A 'Kangaroo' In A 400-Year-Old European Manuscript Raises Questions About Australia's Discovery

Monk doodles: is this a kangaroo in a 16th century Portuguese manuscript?

A small red animal illustrating an 16th Century Portuguese liturgical manuscript that once belonged to a nun has historians once again speculating that Australia was discovered by Europeans earlier than the current wisdom.

The Age reports on the discovery of the drawing of a kangaroo inside a letter D. The document, now in the hands of Les Enluminures Gallery in New York, and valued at $US15,000 ($16,600), dated from between 1580 and 1620.

Historians currently record the Dutch ship Duyfken in 1606 as Europe’s first contact with Australian soil.

Les Enluminures researcher Laura Light told The Age that Portugal was extremely secretive about its trade routes during this period, which may explain why there are not records of visits to Australia, while the paper cites historian Peter Trickett as a long-time advocate of the Portuguese mapping Australia nearly a century before the Dutch.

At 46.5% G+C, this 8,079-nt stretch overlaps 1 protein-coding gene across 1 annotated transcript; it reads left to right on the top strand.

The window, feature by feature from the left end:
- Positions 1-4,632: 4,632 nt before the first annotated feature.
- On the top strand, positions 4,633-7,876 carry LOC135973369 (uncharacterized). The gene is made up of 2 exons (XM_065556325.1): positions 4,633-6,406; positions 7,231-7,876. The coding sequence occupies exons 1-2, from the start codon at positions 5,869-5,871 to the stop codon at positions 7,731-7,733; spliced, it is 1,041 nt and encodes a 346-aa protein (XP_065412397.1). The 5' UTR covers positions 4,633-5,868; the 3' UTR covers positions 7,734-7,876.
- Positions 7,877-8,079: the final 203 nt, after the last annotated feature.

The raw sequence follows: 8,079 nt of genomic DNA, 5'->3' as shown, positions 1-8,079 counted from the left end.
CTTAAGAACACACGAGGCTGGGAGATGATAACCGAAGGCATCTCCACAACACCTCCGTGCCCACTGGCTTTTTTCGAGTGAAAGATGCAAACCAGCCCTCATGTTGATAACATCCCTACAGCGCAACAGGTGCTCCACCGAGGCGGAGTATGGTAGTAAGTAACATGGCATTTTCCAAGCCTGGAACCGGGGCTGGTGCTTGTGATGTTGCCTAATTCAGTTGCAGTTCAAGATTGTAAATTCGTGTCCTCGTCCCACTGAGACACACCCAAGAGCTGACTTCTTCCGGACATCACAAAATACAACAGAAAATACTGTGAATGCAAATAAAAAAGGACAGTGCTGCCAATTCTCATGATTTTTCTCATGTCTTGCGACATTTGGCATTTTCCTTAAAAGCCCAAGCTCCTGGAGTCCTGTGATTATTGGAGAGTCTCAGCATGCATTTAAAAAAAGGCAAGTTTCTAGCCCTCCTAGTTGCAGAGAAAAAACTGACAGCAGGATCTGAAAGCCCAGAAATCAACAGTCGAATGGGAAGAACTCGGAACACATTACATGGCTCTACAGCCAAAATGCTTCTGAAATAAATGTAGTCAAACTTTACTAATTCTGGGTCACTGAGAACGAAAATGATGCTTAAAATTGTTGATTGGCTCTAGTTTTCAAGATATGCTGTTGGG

The Age quotes National Library of Australia curator of maps Martin Woods as saying the image wasn’t compelling enough to proof alter Australia’s history books.

“The likeness of the animal to a kangaroo or wallaby is clear enough, but then it could be another animal in south-east Asia, like any number of deer species, some of which stand on their hind legs to feed off high branches,” Dr Woods said.

The illustrated manuscript also features two male figures in tribal dress who could be Aboriginal or from PNG.

Read the full story here.

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